P R E F A C E
 
 

The ‘Leningrad Code’ shows only relatively small differences with respect to
its predecessor, the ‘Seattle Code’. The general tendency of refinement and
bringing about minor corrections rather than sweeping reforms to which the
first of us referred in the preface to the Seattle Code, has continued. Even so
there are still quite a few amendments or additions in detail, not in the least of
course in the appendices.

The issue of stabilization was as always an important issue at Leningrad. The
nomina specifica conservanda proposal – a steadily recurring item provoking
lengthy discussion – again did not make it, although the gap between ‘no’ and
‘yes’ narrows and a tie or even an ultimate yes is perhaps in sight. A smaller de-
gree of stabilization was built into the Code by allowing nomina specifica re-
jicienda in some rather special cases. The ‘old faithfuls’, Articles 69, 70 and 71,
were discussed again and either cancelled or heavily reformed.

For a detailed bibliography of past editions of this Code, 1867–1966, see pp.
394–397 of the 1972 edition, the ‘Seattle Code’ (Regnum Vegetabile Vol. 82);
that information is not repeated in this edition.

For a key to the numbering of the Articles and Recommendations, comparing
in parallel columns the numbering employed in the previous five editions [Stock-
holm (1952) through Seattle (1972)], see pp. 398–402 of the 1972 edition. Al-
though there are some errors and omissions, the lists on those pages will be
useful for historical purposes. The numbering of the present edition is essen-
tially that of the previous one. Major changes in this edition are as follows:

a) Individual paragraphs of all Articles and Recommendations are numbered in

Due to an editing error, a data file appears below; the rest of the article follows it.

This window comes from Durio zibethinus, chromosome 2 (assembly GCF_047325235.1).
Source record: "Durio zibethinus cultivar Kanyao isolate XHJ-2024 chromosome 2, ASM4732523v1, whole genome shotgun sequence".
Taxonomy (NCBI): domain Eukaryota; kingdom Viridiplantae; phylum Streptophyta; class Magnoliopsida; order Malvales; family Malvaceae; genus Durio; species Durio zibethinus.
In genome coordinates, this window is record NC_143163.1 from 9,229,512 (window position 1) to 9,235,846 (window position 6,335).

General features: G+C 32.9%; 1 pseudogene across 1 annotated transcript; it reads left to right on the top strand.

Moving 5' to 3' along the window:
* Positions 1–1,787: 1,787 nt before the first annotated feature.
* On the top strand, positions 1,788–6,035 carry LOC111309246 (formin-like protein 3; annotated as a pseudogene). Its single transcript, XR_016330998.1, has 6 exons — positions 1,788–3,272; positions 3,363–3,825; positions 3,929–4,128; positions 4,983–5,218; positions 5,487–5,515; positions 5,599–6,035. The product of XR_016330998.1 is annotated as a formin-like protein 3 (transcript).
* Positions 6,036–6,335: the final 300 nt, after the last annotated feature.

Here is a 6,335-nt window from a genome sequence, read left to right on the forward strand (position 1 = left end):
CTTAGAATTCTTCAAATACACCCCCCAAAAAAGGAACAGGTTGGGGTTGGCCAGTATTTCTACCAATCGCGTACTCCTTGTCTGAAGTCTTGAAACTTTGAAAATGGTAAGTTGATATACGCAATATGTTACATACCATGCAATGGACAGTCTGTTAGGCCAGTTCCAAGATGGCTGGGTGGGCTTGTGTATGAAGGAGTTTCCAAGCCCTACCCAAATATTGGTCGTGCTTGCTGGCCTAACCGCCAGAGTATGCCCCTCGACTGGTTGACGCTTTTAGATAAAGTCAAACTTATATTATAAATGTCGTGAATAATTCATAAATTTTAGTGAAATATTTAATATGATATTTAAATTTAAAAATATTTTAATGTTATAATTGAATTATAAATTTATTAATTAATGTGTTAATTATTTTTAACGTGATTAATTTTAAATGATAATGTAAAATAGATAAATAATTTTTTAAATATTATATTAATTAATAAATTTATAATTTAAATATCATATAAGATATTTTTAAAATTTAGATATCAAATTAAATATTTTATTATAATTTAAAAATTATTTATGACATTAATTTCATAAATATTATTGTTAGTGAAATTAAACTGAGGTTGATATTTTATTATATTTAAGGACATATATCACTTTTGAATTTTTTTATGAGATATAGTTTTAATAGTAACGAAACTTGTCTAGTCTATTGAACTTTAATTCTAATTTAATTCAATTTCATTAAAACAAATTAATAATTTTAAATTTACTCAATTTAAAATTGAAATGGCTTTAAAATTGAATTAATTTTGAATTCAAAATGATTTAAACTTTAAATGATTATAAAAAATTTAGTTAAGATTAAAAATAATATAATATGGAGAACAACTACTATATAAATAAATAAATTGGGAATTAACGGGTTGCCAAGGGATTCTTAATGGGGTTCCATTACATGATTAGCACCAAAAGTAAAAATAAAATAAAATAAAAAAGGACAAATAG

a decimal-like system, for easier reference. In the process of doing this, the Edi-
torial Committee divided some paragraphs, combined others, changed some
Notes to paragraphs and vice versa, and rearranged the sequence of some para-
graphs in a more logical way. Examples were moved when necessary to posi-
tions following the exact paragraphs to which they pertain.

b) The concept of organ-genera is eliminated for fossil plants. (See Art. 3.)

c) The principle of automatic typification is extended to those names of taxa
above the rank of family that are ultimately based on generic names; applica-
tion of the principle of priority is recommended when selecting among names
thus typified. (See Art. 16, Rec. 16A, and new Rec. 16B.)

d) The Code makes clear that it does not apply to names of organisms treated
as bacteria, but that it does apply to all other organisms treated as plants
(without making the taxonomic judgment that all plants belong in a single king-
dom). (See Preamble 7, Principle I, Art. 45.4, and Art. 65.)

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e) A new name or combination published before 1953 without indication of
rank is considered validly published but inoperative in questions of priority
except for homonymy and for certain names to be accepted at the rank of va-
riety. (See Art. 35.)

f) Art. 69 is modified on the basis of the type method and provides that a list of
names rejected under it be maintained. Arts. 70 and 71 are deleted entirely.

g) A thorough rewriting of the section on orthography is presented. (See Art. 73,
Rec. 73C, Rec. 73G, and Art. 75.)

The procedure adopted in the preparation of this edition of the Code followed
the well established lines accepted ever since the 1950 Stockholm Congress.
Actually the Leningrad Congress coincided with the twenty-fifth anniversary of
the new style ‘Code’ as successor to the old rules. The text is based upon the
decisions reached by the Nomenclature Section of the Twelfth International
Botanical Congress held in Leningrad from 3 July to 10 July 1975. The Nomen-
clature Section met in nine sessions on 30 June and 1–4 July; its decisions were